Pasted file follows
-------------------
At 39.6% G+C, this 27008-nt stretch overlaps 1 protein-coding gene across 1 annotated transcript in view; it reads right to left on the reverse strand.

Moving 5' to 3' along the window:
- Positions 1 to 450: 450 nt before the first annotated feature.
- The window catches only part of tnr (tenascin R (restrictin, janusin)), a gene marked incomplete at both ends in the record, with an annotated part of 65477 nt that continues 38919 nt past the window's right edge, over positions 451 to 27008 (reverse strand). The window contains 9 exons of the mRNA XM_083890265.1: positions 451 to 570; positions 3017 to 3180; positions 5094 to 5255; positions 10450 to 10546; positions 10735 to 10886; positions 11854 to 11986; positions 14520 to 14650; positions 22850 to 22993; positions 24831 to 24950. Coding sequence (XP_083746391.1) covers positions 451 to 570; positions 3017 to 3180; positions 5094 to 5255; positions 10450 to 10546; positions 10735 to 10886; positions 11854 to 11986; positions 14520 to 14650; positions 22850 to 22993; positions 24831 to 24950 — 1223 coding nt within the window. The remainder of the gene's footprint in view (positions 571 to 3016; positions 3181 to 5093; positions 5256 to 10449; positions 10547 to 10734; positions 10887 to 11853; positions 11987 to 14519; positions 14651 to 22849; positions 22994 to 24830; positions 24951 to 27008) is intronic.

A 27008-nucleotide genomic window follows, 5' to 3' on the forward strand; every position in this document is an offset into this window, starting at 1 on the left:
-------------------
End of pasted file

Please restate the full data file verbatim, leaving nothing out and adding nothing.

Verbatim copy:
At 39.6% G+C, this 27008-nt stretch overlaps 1 protein-coding gene across 1 annotated transcript in view; it reads right to left on the reverse strand.

Moving 5' to 3' along the window:
- Positions 1 to 450: 450 nt before the first annotated feature.
- The window catches only part of tnr (tenascin R (restrictin, janusin)), a gene marked incomplete at both ends in the record, with an annotated part of 65477 nt that continues 38919 nt past the window's right edge, over positions 451 to 27008 (reverse strand). The window contains 9 exons of the mRNA XM_083890265.1: positions 451 to 570; positions 3017 to 3180; positions 5094 to 5255; positions 10450 to 10546; positions 10735 to 10886; positions 11854 to 11986; positions 14520 to 14650; positions 22850 to 22993; positions 24831 to 24950. Coding sequence (XP_083746391.1) covers positions 451 to 570; positions 3017 to 3180; positions 5094 to 5255; positions 10450 to 10546; positions 10735 to 10886; positions 11854 to 11986; positions 14520 to 14650; positions 22850 to 22993; positions 24831 to 24950 — 1223 coding nt within the window. The remainder of the gene's footprint in view (positions 571 to 3016; positions 3181 to 5093; positions 5256 to 10449; positions 10547 to 10734; positions 10887 to 11853; positions 11987 to 14519; positions 14651 to 22849; positions 22994 to 24830; positions 24951 to 27008) is intronic.

A 27008-nucleotide genomic window follows, 5' to 3' on the forward strand; every position in this document is an offset into this window, starting at 1 on the left: